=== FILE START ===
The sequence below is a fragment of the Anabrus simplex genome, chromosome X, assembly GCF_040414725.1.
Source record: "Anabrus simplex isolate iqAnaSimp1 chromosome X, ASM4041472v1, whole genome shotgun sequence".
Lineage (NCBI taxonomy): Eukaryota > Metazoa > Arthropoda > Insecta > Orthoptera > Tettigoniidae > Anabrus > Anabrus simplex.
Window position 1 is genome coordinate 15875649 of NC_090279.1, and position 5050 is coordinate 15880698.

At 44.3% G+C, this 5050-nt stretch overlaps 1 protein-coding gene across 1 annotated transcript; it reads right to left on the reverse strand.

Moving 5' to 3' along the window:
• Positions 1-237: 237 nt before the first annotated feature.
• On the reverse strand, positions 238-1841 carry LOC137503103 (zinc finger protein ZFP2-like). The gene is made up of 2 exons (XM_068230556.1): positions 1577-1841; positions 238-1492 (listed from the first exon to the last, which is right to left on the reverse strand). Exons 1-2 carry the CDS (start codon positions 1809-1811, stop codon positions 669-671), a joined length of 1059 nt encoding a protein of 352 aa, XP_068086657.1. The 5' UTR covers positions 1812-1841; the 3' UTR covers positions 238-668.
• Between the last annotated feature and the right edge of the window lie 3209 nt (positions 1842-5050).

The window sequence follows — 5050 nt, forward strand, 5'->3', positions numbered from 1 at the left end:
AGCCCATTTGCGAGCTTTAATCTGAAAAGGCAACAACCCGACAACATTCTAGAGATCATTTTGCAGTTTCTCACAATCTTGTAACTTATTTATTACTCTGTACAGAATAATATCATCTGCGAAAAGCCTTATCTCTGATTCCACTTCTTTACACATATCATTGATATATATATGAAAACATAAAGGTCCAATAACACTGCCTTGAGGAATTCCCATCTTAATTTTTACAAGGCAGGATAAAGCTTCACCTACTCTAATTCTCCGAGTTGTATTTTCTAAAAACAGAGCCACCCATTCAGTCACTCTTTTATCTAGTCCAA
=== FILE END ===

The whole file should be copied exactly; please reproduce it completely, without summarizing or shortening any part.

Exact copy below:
The sequence below is a fragment of the Anabrus simplex genome, chromosome X, assembly GCF_040414725.1.
Source record: "Anabrus simplex isolate iqAnaSimp1 chromosome X, ASM4041472v1, whole genome shotgun sequence".
Lineage (NCBI taxonomy): Eukaryota > Metazoa > Arthropoda > Insecta > Orthoptera > Tettigoniidae > Anabrus > Anabrus simplex.
Window position 1 is genome coordinate 15875649 of NC_090279.1, and position 5050 is coordinate 15880698.

At 44.3% G+C, this 5050-nt stretch overlaps 1 protein-coding gene across 1 annotated transcript; it reads right to left on the reverse strand.

Moving 5' to 3' along the window:
• Positions 1-237: 237 nt before the first annotated feature.
• On the reverse strand, positions 238-1841 carry LOC137503103 (zinc finger protein ZFP2-like). The gene is made up of 2 exons (XM_068230556.1): positions 1577-1841; positions 238-1492 (listed from the first exon to the last, which is right to left on the reverse strand). Exons 1-2 carry the CDS (start codon positions 1809-1811, stop codon positions 669-671), a joined length of 1059 nt encoding a protein of 352 aa, XP_068086657.1. The 5' UTR covers positions 1812-1841; the 3' UTR covers positions 238-668.
• Between the last annotated feature and the right edge of the window lie 3209 nt (positions 1842-5050).

The window sequence follows — 5050 nt, forward strand, 5'->3', positions numbered from 1 at the left end:
AGCCCATTTGCGAGCTTTAATCTGAAAAGGCAACAACCCGACAACATTCTAGAGATCATTTTGCAGTTTCTCACAATCTTGTAACTTATTTATTACTCTGTACAGAATAATATCATCTGCGAAAAGCCTTATCTCTGATTCCACTTCTTTACACATATCATTGATATATATATGAAAACATAAAGGTCCAATAACACTGCCTTGAGGAATTCCCATCTTAATTTTTACAAGGCAGGATAAAGCTTCACCTACTCTAATTCTCCGAGTTGTATTTTCTAAAAACAGAGCCACCCATTCAGTCACTCTTTTATCTAGTCCAA